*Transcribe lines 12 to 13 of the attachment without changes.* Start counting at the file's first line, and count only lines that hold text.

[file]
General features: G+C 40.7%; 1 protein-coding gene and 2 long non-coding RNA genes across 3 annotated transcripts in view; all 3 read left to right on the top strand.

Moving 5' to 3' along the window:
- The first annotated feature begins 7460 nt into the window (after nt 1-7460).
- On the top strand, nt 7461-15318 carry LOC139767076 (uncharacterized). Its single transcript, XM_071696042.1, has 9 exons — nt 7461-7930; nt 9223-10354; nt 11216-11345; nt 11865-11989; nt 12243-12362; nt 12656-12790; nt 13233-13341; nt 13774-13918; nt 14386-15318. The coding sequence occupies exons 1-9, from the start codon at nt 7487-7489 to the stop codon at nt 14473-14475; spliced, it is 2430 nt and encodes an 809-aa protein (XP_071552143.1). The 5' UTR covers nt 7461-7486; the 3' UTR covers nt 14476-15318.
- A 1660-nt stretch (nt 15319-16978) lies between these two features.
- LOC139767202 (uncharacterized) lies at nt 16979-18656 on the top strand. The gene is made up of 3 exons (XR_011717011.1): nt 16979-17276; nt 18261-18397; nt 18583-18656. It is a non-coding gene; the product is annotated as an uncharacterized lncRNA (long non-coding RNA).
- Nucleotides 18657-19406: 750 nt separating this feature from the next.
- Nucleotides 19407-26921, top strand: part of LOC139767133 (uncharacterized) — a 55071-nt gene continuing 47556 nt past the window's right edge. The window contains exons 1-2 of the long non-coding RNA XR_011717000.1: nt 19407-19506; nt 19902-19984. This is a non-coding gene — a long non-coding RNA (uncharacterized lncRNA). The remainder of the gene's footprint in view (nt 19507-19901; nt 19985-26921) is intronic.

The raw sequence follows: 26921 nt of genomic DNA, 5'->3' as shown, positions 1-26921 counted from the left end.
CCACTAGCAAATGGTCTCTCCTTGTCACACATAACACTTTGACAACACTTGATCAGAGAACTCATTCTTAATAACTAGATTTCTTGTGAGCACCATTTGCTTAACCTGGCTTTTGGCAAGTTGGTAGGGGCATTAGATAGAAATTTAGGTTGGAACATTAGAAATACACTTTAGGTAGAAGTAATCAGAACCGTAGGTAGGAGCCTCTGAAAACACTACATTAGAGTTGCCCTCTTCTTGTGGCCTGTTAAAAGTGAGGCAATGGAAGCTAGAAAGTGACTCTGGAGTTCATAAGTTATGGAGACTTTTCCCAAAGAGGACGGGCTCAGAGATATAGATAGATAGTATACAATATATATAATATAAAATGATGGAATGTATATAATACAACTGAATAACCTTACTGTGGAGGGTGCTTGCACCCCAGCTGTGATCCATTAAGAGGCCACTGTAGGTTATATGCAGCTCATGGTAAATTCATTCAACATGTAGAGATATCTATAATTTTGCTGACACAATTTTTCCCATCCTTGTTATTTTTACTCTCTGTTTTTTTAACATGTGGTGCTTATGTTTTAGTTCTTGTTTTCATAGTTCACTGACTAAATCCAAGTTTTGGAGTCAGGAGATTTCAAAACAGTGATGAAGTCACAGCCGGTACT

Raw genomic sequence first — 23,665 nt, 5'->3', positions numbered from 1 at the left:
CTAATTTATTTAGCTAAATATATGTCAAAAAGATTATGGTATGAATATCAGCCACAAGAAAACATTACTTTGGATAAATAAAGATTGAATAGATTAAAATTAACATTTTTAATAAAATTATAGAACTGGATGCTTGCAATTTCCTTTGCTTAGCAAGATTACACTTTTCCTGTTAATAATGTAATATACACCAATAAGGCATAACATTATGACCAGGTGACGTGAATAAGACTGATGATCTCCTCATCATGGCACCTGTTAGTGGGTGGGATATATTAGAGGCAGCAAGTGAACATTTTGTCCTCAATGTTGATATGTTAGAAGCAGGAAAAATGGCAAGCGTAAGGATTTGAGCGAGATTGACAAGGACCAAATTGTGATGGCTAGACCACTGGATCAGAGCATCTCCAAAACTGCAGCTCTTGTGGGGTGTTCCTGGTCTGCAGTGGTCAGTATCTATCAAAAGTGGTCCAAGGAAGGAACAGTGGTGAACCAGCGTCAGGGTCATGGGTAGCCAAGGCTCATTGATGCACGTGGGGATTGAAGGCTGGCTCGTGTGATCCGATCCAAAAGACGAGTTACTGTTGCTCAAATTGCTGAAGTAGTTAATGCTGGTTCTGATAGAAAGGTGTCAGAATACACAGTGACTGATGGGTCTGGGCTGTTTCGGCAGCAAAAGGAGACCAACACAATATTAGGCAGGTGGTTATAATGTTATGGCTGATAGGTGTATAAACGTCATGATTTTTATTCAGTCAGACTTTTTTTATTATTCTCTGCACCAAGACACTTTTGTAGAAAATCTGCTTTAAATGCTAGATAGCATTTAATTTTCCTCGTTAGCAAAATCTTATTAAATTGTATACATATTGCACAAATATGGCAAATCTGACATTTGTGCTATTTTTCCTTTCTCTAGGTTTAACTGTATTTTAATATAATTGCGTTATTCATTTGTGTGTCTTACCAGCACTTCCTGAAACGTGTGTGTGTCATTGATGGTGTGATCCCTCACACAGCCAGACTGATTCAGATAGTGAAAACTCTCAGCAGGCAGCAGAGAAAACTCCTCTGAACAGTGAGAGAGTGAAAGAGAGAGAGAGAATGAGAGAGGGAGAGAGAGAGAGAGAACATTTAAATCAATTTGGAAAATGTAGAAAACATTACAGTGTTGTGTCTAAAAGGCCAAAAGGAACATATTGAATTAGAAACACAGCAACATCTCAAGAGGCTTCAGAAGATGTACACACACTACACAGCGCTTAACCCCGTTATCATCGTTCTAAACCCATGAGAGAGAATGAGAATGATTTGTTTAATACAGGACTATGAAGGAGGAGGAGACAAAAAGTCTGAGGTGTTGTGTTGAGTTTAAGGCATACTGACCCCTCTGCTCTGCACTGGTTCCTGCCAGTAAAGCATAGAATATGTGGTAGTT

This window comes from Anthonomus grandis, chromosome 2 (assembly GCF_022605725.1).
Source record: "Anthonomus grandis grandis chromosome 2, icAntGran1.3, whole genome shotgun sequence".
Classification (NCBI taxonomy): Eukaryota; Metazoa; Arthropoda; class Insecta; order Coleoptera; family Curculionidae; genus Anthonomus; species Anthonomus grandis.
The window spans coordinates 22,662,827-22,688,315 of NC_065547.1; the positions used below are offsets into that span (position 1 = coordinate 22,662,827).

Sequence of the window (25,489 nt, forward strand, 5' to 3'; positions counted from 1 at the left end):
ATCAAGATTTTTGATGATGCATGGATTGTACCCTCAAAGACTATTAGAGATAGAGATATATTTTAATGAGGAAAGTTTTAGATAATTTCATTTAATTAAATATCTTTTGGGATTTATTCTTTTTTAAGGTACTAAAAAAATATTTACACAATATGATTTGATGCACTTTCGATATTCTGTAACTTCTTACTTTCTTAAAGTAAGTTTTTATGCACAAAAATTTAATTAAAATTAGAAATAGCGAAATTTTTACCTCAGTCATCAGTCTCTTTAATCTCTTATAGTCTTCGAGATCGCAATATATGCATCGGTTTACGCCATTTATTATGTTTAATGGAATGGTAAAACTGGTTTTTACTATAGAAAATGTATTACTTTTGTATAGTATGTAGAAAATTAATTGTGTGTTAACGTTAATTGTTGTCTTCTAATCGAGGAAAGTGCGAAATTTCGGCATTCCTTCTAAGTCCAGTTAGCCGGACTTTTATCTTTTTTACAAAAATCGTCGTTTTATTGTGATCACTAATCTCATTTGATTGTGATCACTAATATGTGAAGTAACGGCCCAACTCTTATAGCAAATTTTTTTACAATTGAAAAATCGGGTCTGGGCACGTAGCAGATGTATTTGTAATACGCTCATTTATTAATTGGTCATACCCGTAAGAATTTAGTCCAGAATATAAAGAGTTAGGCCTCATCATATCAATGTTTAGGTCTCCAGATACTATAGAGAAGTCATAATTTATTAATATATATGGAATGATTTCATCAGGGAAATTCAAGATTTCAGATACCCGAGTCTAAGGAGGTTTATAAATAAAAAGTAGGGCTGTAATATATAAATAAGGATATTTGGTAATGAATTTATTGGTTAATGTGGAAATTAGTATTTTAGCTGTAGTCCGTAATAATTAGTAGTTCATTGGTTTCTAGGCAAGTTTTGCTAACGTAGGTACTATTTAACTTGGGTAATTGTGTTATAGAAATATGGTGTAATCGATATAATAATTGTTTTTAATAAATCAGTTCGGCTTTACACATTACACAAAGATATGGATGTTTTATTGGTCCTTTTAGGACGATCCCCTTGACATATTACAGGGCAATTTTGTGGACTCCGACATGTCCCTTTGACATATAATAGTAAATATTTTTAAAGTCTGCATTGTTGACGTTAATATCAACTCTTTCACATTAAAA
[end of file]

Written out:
CTAATTTATTTAGCTAAATATATGTCAAAAAGATTATGGTATGAATATCAGCCACAAGAAAACATTACTTTGGATAAATAAAGATTGAATAGATTAAAATTAACATTTTTAATAAAATTATAGAACTGGATGCTTGCAATTTCCTTTGCTTAGCAAGATTACACTTTTCCTGTTAATAATGTAATATACACCAATAAGGCATAACATTATGACCAGGTGACGTGAATAAGACTGATGATCTCCTCATCATGGCACCTGTTAGTGGGTGGGATATATTAGAGGCAGCAAGTGAACATTTTGTCCTCAATGTTGATATGTTAGAAGCAGGAAAAATGGCAAGCGTAAGGATTTGAGCGAGATTGACAAGGACCAAATTGTGATGGCTAGACCACTGGATCAGAGCATCTCCAAAACTGCAGCTCTTGTGGGGTGTTCCTGGTCTGCAGTGGTCAGTATCTATCAAAAGTGGTCCAAGGAAGGAACAGTGGTGAACCAGCGTCAGGGTCATGGGTAGCCAAGGCTCATTGATGCACGTGGGGATTGAAGGCTGGCTCGTGTGATCCGATCCAAAAGACGAGTTACTGTTGCTCAAATTGCTGAAGTAGTTAATGCTGGTTCTGATAGAAAGGTGTCAGAATACACAGTGACTGATGGGTCTGGGCTGTTTCGGCAGCAAAAGGAGACCAACACAATATTAGGCAGGTGGTTATAATGTTATGGCTGATAGGTGTATAAACGTCATGATTTTTATTCAGTCAGACTTTTTTTATTATTCTCTGCACCAAGACACTTTTGTAGAAAATCTGCTTTAAATGCTAGATAGCATTTAATTTTCCTCGTTAGCAAAATCTTATTAAATTGTATACATATTGCACAAATATGGCAAATCTGACATTTGTGCTATTTTTCCTTTCTCTAGGTTTAACTGTATTTTAATATAATTGCGTTATTCATTTGTGTGTCTTACCAGCACTTCCTGAAACGTGTGTGTGTCATTGATGGTGTGATCCCTCACACAGCCAGACTGATTCAGATAGTGAAAACTCTCAGCAGGCAGCAGAGAAAACTCCTCTGAACAGTGAGAGAGTGAAAGAGAGAGAGAGAATGAGAGAGGGAGAGAGAGAGAGAGAACATTTAAATCAATTTGGAAAATGTAGAAAACATTACAGTGTTGTGTCTAAAAGGCCAAAAGGAACATATTGAATTAGAAACACAGCAACATCTCAAGAGGCTTCAGAAGATGTACACACACTACACAGCGCTTAACCCCGTTATCATCGTTCTAAACCCATGAGAGAGAATGAGAATGATTTGTTTAATACAGGACTATGAAGGAGGAGGAGACAAAAAGTCTGAGGTGTTGTGTTGAGTTTAAGGCATACTGACCCCTCTGCTCTGCACTGGTTCCTGCCAGTAAAGCATAGAATATGTGGTAGTT

This window comes from Anthonomus grandis, chromosome 2 (assembly GCF_022605725.1).